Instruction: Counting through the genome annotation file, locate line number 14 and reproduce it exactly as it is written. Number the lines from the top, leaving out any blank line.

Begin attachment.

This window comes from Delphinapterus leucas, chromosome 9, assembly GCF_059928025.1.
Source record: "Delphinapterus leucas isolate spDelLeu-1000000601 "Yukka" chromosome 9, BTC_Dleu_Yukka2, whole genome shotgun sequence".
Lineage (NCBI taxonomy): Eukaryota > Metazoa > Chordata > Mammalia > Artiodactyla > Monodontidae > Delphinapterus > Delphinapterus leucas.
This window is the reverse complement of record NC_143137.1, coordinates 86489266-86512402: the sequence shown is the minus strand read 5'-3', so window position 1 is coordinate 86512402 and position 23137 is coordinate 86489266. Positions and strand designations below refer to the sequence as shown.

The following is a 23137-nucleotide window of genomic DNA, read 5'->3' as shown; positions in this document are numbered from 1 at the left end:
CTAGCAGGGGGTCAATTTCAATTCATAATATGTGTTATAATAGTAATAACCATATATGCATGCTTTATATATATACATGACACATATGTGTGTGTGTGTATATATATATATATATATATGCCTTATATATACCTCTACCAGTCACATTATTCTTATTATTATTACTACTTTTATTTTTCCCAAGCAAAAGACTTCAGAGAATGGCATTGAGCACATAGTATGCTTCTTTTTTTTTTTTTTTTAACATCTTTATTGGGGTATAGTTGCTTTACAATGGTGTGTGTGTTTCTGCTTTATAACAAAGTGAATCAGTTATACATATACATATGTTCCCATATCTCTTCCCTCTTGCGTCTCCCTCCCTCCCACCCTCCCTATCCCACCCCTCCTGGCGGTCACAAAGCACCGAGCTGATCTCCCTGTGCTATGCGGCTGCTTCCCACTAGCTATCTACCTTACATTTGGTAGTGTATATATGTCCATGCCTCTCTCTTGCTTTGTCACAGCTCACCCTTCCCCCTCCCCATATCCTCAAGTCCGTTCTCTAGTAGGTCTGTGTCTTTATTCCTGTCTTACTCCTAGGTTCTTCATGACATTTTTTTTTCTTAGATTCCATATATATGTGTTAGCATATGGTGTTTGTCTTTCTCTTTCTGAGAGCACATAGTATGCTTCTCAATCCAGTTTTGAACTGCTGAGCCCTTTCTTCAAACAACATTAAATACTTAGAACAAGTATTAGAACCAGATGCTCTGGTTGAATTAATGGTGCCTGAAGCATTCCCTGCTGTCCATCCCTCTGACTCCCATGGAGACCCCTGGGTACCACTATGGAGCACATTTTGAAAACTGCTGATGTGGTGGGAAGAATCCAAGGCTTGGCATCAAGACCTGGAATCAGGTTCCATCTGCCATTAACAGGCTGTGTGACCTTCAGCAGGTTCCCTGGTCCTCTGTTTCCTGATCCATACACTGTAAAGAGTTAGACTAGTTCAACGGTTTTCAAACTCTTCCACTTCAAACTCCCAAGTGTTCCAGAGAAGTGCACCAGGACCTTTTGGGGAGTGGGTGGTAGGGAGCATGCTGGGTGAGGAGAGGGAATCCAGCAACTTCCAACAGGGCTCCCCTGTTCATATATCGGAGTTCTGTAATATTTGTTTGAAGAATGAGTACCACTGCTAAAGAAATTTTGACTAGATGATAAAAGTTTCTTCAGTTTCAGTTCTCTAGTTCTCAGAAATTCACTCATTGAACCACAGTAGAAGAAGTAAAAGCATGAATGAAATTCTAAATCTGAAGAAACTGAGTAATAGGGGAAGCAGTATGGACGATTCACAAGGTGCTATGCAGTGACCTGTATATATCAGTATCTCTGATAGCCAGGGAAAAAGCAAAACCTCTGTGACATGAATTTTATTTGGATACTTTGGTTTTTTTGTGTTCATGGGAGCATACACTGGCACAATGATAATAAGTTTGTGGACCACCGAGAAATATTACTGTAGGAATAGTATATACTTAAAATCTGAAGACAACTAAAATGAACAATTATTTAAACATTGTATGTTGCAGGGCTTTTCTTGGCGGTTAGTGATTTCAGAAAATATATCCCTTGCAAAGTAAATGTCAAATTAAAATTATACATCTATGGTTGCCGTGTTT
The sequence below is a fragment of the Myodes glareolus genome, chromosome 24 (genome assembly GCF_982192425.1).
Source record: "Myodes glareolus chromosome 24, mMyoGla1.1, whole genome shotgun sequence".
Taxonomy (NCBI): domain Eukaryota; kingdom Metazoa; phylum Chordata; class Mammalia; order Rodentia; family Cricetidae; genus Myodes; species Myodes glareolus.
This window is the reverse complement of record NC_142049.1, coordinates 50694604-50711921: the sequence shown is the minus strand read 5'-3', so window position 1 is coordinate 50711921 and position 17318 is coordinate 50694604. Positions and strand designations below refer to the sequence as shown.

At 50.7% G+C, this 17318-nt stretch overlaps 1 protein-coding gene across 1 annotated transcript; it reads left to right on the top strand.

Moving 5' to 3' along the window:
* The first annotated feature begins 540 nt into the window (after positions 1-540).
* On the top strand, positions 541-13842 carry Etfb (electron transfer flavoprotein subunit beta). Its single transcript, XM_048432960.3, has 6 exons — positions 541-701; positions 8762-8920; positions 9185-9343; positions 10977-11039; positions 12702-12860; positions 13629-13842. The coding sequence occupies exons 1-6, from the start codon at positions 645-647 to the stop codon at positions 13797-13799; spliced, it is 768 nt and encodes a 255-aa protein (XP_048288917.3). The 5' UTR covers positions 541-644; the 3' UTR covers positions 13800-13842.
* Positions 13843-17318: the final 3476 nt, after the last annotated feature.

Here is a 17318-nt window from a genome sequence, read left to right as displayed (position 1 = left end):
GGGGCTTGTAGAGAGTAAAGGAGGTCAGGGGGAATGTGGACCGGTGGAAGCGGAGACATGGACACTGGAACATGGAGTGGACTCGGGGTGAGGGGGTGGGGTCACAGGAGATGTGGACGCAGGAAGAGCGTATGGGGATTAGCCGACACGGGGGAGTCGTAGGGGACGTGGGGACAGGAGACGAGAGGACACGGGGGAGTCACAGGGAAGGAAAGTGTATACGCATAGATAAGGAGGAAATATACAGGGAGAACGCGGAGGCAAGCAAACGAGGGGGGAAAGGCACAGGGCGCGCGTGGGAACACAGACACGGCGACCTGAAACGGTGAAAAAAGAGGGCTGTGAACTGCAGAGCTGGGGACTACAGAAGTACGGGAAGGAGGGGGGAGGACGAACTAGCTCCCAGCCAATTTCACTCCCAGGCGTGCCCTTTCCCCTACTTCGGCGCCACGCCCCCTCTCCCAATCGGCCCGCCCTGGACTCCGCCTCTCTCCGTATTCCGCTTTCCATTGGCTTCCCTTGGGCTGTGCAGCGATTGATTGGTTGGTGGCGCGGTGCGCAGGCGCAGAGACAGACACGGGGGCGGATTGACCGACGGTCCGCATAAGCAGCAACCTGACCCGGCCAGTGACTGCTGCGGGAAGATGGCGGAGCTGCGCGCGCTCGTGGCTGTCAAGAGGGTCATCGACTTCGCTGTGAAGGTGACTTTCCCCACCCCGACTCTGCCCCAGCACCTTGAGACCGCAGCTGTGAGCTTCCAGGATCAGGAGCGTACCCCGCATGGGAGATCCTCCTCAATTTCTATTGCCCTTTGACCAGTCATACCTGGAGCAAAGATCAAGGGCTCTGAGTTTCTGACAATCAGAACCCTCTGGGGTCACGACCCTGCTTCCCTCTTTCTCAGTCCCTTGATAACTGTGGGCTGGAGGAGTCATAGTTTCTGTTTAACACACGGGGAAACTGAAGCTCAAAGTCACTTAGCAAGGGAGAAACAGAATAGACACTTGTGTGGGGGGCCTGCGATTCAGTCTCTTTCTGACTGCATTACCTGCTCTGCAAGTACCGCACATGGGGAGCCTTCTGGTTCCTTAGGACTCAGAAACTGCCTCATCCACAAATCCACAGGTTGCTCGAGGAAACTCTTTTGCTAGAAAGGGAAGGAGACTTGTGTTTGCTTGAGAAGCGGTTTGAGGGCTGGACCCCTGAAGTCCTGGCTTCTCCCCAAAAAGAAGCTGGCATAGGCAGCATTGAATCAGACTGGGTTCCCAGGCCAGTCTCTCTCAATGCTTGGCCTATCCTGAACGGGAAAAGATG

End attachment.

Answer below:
* On the top strand, positions 541-13842 carry Etfb (electron transfer flavoprotein subunit beta). Its single transcript, XM_048432960.3, has 6 exons — positions 541-701; positions 8762-8920; positions 9185-9343; positions 10977-11039; positions 12702-12860; positions 13629-13842. The coding sequence occupies exons 1-6, from the start codon at positions 645-647 to the stop codon at positions 13797-13799; spliced, it is 768 nt and encodes a 255-aa protein (XP_048288917.3). The 5' UTR covers positions 541-644; the 3' UTR covers positions 13800-13842.